Our adventure dog is 75 pounds of fur and love—and copious amounts of slobber. He seemingly sheds his weight in fur every day. It’s a nearly impossible task to keep it from penetrating every cubic inch of our small living space.
Then there’s the slobber. He drools like a maniac while we’re getting his meals ready. He also drinks his water with gusto—droplets flying, tsunamis surging from his water bowl. Then he proceeds to walk around with his jowls dripping all over the floor—and anything else from head height down—like a canine Jackson Pollock with a fresh canvas in front of him.
Back when we had a house, Toby did the same things, of course. So on the one hand, there was more area to clean but you could walk around it if necessary. In our 200-square-foot scenario—of which he’s only allowed in about 60 percent—it’s concentrated into a slimy, soggy, obstacle course worthy of a Tough Mudder.
Stepping barefoot into an unseen puddle of slobber is a supremely unpleasant experience. It also has a dangerous viscosity. You’ll find your foot suddenly sliding across the floor and out from under you if you’re not agile enough in the moment to counter the sudden lack of traction. As you can imagine, we usually have some sort of footwear on most of the time. Between Toby’s drool and the trailer LEGO scenario, we spend a lot of time sweeping and wiping up slobber.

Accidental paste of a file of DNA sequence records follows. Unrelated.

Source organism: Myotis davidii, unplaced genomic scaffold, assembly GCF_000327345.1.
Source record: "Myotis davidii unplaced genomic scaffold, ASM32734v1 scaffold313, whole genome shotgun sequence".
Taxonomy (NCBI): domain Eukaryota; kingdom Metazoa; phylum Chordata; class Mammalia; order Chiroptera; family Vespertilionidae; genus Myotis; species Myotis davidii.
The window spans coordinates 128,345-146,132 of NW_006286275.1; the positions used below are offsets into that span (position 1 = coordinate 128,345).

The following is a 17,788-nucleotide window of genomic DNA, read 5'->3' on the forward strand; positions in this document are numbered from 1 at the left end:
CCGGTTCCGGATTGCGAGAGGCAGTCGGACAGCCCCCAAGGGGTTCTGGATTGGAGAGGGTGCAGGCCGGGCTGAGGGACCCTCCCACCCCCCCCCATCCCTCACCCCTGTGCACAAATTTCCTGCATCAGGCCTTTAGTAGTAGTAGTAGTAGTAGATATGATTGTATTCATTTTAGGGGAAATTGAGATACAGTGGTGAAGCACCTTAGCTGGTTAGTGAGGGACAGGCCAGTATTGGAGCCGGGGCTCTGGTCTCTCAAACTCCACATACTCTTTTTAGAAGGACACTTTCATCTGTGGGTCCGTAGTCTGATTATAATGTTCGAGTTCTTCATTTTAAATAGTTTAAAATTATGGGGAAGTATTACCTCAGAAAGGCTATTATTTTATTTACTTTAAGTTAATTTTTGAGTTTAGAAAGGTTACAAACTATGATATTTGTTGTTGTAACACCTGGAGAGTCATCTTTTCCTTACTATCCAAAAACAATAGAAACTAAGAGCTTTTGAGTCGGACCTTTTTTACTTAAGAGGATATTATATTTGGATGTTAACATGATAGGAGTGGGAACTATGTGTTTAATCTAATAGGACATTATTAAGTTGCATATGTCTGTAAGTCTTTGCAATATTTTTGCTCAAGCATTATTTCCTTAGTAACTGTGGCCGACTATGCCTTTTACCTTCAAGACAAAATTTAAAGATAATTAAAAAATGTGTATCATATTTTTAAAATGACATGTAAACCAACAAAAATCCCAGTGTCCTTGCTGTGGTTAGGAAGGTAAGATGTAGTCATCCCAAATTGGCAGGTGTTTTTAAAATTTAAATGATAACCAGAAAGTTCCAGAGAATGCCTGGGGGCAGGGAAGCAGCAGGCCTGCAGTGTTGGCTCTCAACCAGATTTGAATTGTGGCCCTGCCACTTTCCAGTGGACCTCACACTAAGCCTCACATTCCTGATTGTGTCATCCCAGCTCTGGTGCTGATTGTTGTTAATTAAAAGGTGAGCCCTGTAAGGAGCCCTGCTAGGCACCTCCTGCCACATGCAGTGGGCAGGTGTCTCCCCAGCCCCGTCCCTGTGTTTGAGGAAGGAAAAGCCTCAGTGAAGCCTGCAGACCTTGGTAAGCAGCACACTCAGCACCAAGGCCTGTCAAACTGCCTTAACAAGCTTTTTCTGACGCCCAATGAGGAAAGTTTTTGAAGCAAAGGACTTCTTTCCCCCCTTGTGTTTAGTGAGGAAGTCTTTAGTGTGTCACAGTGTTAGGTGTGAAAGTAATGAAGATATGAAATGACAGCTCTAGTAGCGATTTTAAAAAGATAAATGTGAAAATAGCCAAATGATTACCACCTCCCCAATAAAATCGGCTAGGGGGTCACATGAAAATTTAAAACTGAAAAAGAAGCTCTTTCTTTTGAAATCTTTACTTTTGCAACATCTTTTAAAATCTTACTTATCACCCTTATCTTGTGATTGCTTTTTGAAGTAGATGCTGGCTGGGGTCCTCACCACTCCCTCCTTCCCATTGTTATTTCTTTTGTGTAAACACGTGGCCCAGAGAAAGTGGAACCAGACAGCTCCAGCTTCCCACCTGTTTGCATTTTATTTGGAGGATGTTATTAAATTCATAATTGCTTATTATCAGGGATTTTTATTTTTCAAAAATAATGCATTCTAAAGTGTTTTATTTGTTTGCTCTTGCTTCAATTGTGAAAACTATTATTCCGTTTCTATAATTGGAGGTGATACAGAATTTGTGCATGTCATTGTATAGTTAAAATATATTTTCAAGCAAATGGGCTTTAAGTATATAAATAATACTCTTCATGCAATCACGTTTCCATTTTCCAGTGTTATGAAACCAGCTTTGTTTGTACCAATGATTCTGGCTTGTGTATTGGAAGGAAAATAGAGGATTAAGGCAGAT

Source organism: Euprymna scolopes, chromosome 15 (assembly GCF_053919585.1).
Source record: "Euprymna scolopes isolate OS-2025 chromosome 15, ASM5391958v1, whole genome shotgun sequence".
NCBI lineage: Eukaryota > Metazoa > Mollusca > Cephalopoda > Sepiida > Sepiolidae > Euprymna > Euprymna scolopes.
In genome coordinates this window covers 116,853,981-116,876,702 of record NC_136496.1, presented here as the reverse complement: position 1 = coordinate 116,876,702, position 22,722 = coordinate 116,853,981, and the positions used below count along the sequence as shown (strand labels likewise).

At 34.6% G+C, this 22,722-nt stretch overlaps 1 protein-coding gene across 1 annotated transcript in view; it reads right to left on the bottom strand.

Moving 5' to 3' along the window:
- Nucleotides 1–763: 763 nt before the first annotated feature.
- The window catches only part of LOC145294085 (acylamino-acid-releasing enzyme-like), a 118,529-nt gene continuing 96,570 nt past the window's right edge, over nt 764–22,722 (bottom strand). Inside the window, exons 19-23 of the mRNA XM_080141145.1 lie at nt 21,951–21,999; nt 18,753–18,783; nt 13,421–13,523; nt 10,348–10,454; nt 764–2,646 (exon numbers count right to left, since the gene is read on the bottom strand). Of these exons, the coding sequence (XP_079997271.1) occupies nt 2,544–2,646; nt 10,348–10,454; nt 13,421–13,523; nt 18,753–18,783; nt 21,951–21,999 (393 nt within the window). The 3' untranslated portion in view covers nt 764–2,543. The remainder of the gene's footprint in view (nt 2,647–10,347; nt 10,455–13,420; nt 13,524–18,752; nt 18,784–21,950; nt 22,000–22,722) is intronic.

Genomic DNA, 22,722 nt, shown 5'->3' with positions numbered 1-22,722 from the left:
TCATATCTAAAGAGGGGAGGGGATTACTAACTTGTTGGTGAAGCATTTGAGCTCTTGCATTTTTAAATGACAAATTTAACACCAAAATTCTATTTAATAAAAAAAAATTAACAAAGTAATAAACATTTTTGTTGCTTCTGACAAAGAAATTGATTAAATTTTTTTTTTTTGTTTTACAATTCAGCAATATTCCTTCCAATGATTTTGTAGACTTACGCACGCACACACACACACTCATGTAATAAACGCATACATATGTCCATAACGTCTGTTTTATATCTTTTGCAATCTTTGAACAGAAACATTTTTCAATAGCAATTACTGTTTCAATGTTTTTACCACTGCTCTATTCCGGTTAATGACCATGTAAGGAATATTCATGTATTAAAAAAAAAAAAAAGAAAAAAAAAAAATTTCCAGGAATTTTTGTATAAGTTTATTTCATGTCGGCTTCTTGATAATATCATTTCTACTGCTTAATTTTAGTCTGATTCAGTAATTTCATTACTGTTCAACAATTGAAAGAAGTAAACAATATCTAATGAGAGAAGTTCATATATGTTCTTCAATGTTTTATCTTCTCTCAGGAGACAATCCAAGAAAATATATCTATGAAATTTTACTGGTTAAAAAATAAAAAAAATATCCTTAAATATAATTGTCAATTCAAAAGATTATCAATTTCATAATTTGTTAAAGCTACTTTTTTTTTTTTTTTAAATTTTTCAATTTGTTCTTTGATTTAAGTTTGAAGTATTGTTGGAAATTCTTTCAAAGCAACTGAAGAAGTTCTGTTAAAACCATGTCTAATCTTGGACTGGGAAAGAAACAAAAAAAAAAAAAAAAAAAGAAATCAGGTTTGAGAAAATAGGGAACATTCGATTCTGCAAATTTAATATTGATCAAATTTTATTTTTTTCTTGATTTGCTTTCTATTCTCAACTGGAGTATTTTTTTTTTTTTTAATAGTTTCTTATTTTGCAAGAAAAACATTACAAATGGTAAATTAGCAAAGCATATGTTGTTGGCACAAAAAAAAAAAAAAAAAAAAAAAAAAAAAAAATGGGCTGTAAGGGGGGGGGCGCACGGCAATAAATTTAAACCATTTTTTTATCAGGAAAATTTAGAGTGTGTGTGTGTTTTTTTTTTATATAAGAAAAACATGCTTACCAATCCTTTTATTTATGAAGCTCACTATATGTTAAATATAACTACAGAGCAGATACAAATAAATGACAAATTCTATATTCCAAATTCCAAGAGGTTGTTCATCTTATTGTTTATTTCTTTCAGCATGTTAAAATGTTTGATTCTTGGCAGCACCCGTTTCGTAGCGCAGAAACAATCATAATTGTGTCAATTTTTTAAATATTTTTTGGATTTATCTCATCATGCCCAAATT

The cherry on top of this glamorous full-time RVer sundae? That’s the deer-in-the-headlights moments when you realize you’ve left something you don’t want covered in drool in the most dangerous place of all: the zone in the immediate radius surrounding his water bowl—what J calls his “slobratory.” That area stretches from the mid point of our eight-foot-wide toy hauler over to the half-way point of our wheel well storage area under the picture window and back down to the end of my bench. Yes I get drooled on a lot. But there’s no better place to put his bowls in our setup so we manage it.
But you’ll never see me move so fast as when I realize I’ve carelessly stowed something like my hat or camera on our shelf under the window—a prime danger zone. Or when I’ve not entirely tucked my boots under my bench and he decides to come over for an ear scratch after slaking his thirst, my boots directly under the Niagara Falls of slobber that’s about to fill them to the brim.
And, oh help you, if he decides to do one of his frequent grizzly-bear-sized shakes right after a big drink. Forget Jackson Pollock. Now he’s Gallagher and you’re sitting in the front row without a poncho.
Life with this lovable goofball certainly keeps us on our toes. Or at least tip-toeing around his puddles.